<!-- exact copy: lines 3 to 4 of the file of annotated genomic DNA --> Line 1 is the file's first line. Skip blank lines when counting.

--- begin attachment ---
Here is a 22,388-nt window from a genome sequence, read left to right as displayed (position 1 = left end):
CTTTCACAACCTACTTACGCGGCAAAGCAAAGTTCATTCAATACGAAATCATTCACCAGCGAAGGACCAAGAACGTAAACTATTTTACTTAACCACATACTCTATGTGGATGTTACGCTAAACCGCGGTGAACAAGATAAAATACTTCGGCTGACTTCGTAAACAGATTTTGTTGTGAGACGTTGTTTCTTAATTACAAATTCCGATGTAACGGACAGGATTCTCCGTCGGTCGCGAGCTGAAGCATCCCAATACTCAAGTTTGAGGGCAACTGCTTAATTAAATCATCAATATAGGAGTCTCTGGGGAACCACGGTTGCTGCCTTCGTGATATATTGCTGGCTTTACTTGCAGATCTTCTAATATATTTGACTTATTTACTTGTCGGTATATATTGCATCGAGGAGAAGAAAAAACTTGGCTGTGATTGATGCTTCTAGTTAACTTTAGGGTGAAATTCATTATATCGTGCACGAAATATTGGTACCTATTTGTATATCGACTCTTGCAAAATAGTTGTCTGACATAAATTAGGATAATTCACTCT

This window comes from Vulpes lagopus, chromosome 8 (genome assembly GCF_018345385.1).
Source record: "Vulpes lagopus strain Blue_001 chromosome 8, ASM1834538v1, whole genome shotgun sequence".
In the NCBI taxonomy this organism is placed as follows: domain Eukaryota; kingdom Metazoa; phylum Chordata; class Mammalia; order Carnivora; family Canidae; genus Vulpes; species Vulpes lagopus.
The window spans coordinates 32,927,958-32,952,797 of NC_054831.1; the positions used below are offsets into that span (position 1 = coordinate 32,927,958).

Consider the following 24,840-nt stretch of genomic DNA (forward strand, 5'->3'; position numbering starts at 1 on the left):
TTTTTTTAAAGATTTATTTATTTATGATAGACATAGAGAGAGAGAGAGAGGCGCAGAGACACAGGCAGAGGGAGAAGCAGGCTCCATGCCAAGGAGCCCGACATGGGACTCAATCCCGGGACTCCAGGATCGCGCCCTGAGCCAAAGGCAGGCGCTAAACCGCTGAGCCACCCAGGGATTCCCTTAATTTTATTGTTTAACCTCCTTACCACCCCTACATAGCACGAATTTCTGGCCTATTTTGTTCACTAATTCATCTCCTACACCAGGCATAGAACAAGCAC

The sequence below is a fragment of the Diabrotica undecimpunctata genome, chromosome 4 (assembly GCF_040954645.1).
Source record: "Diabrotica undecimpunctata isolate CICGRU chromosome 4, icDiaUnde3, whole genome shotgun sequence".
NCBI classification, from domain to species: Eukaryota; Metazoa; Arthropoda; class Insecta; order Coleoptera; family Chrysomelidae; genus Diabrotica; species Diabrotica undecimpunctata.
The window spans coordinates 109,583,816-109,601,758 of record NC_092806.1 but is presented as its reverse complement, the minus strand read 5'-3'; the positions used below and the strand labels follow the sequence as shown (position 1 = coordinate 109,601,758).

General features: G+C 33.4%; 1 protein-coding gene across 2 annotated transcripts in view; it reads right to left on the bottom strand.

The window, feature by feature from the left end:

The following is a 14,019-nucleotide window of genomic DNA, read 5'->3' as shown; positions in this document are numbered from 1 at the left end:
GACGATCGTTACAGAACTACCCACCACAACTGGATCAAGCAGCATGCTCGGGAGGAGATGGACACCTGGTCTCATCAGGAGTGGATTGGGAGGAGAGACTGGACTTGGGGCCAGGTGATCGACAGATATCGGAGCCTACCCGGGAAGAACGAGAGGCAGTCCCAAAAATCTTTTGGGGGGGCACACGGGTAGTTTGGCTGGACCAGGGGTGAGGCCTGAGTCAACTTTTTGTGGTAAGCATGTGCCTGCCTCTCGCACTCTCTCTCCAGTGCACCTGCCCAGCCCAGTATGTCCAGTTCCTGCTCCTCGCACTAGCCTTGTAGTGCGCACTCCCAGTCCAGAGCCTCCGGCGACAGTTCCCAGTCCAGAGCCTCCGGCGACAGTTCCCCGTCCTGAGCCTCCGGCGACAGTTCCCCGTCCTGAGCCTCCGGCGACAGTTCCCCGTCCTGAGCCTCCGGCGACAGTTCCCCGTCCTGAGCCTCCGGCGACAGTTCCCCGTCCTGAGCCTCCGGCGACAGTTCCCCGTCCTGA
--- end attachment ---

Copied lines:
This window comes from Vulpes lagopus, chromosome 8 (genome assembly GCF_018345385.1).
Source record: "Vulpes lagopus strain Blue_001 chromosome 8, ASM1834538v1, whole genome shotgun sequence".